MD -- Patapsco Valley State Park (and Thomas Viaduct):
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Wikipedia Description: Patapsco Valley State Park
From Wikipedia, the free encyclopedia
Patapsco Valley State Park is located in Maryland and extends along 32 miles (51 km) of the Patapsco River, encompassing 14,000 acres (57 kmē) and five developed recreational areas. Recreational opportunities include hiking, fishing, camping, canoeing, horseback riding and mountain bike trails, as well as picnicking for individuals or large groups in the park's many popular pavilions. It is one of Maryland's first state parks (1907), the valley and its natural resources have been enjoyed by the Native Americans, explorers, settlers and present-day citizens. With its source in Frederick and Carrol counties, the Patapsco serves the Port of Baltimore, and empties into the Chesapeake Bay. The Avalon Visitor Center houses exhibits spanning over 300 years of history along the Patapsco River. Housed in a 19th century stone dwelling in the Avalon Area, the center includes a re-creation of a 1930's forest warden's office.
The Maryland Department of Natural Resources has always set a high priority on the environment. Patapsco Valley State Park was planned with this concern in mind. The Patapsco Valley was set aside as a protected land in 1907 to protect the Patapsco River. The Patapsco River is a vital resource for fish that swim its waters and the wildlife that lives on its shores. The first parcel of land was the Avalon/Orange Grove area in what is now Ellicott, City, which was designated in part to protect the land from development. Keeping the shores and hillsides vegetated minimized erosion thus minimizing the amount of silt that could clog the turbines of Bloede's Dam which generated electricity for many of the surrounding areas. Other sections along the river were soon added making the Patapsco Valley State Park is one of the largest parks in the state of Maryland. The Maryland DNR still takes great pride in protecting the environment in all of the state parks and propert ...More...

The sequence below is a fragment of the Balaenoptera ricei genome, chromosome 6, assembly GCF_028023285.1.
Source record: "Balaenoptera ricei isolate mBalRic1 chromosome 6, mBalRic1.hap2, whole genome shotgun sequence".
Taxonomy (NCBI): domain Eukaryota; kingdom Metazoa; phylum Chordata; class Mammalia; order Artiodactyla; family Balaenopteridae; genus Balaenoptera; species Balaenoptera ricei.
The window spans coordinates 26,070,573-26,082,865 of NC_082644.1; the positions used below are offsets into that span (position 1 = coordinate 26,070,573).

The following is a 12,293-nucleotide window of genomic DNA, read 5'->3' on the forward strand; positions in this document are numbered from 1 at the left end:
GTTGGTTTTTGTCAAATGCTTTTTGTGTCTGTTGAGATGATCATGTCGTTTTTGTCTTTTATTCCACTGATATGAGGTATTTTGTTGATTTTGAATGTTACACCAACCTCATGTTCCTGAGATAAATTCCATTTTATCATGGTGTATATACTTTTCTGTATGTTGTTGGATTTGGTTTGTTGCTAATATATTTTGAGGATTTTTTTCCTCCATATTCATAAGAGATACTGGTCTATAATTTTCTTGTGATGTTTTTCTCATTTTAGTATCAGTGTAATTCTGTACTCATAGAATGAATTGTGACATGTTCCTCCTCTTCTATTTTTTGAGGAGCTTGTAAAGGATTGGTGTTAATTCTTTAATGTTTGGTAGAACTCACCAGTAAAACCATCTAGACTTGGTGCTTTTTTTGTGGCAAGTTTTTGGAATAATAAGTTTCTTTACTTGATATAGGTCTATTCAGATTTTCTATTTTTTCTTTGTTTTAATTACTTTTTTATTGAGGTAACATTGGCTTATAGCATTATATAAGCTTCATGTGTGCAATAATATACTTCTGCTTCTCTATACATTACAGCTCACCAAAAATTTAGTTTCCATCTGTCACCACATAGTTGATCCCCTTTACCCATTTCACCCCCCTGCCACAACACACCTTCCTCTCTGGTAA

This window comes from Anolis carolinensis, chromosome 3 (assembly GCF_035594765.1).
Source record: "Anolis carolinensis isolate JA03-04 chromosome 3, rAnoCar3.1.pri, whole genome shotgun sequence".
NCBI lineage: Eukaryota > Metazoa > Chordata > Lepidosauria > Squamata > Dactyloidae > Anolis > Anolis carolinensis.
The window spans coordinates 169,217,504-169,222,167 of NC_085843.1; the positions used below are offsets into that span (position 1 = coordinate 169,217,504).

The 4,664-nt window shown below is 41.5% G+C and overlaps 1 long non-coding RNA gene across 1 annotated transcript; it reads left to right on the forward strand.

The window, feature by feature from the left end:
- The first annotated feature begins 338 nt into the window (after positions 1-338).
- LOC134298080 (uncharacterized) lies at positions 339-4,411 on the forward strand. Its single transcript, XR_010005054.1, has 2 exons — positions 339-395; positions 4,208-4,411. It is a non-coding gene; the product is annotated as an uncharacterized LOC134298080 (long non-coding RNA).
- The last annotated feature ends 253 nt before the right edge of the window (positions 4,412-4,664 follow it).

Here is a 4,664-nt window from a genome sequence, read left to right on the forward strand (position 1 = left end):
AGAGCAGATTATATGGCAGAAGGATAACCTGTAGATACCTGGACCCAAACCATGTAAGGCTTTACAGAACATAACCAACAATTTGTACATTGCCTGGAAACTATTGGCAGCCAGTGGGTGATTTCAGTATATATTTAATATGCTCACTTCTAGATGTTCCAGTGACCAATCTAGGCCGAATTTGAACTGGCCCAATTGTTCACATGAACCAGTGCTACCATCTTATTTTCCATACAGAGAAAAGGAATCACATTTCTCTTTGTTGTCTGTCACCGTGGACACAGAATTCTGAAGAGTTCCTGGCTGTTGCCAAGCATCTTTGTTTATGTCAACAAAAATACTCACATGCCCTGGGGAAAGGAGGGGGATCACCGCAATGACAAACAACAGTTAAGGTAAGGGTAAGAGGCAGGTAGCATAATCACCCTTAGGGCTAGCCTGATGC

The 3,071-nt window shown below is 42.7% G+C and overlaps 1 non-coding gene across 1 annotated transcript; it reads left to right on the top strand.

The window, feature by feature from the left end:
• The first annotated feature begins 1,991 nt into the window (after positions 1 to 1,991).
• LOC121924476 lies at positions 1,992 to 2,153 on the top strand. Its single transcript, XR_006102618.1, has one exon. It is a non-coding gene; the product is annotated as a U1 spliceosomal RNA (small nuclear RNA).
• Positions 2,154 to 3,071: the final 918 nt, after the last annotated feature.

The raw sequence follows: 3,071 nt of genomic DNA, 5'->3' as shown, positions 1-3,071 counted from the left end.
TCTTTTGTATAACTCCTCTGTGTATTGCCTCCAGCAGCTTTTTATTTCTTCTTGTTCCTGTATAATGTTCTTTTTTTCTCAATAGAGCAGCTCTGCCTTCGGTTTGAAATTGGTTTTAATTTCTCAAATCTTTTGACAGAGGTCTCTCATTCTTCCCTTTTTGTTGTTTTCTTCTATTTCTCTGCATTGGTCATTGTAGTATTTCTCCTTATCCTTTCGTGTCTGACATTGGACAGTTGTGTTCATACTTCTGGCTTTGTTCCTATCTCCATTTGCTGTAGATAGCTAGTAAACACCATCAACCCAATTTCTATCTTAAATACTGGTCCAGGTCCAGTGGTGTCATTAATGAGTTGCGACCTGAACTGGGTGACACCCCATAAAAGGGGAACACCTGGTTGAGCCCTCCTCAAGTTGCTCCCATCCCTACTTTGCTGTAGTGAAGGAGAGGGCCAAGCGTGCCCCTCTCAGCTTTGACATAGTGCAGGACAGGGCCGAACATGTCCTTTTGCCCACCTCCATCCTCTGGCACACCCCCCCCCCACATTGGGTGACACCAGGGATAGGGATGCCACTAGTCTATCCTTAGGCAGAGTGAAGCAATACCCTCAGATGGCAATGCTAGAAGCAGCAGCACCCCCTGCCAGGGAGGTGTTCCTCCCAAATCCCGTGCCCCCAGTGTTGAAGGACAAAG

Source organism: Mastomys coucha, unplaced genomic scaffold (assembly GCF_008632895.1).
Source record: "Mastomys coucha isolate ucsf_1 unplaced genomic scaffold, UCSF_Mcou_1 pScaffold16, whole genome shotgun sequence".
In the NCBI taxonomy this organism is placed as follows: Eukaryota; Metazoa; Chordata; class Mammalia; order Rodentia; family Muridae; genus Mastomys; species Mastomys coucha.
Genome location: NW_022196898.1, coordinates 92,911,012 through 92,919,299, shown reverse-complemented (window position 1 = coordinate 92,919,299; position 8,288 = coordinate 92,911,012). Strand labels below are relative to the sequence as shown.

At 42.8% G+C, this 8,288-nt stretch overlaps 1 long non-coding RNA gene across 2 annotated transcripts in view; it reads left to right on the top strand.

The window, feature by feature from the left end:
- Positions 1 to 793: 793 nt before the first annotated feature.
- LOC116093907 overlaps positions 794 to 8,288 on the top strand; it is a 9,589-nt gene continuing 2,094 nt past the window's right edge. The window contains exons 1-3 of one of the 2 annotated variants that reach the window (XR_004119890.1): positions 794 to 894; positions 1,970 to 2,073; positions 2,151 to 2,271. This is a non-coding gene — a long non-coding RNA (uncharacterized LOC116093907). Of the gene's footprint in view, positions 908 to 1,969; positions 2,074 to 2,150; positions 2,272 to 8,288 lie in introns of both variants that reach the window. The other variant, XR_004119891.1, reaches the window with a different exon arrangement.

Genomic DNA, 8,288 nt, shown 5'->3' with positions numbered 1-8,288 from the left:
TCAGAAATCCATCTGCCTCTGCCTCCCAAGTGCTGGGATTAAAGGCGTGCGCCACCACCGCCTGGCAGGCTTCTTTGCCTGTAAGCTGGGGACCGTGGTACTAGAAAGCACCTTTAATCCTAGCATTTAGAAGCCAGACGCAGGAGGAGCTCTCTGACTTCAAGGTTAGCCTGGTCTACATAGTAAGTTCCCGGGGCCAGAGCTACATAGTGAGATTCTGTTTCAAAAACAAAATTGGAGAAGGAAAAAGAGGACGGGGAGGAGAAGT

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2004 photos: Equipment this year: I bought two Fujifilm S7000 digital cameras. While they produced excellent images, I found all of the retractable-lens Fuji models had a disturbing tendency to get dust inside the lens. Dark blurs would show up on the images and the camera had to be sent back to the shop in order to get it fixed. I returned one of the cameras when the blurs showed up in the first month. I found myself buying extended warranties on cameras.
Trips this year: (1) Margot and I went off to Scotland for a few days, my first time overseas. (2) I went to Hawaii on business (such a deal!) and extended it, spending a week in Hawaii and another in California. (3) I went to Tennessee to man a booth and extended it to go to my third Fan Fair country music festival.
Number of photos taken this year: 110,000.
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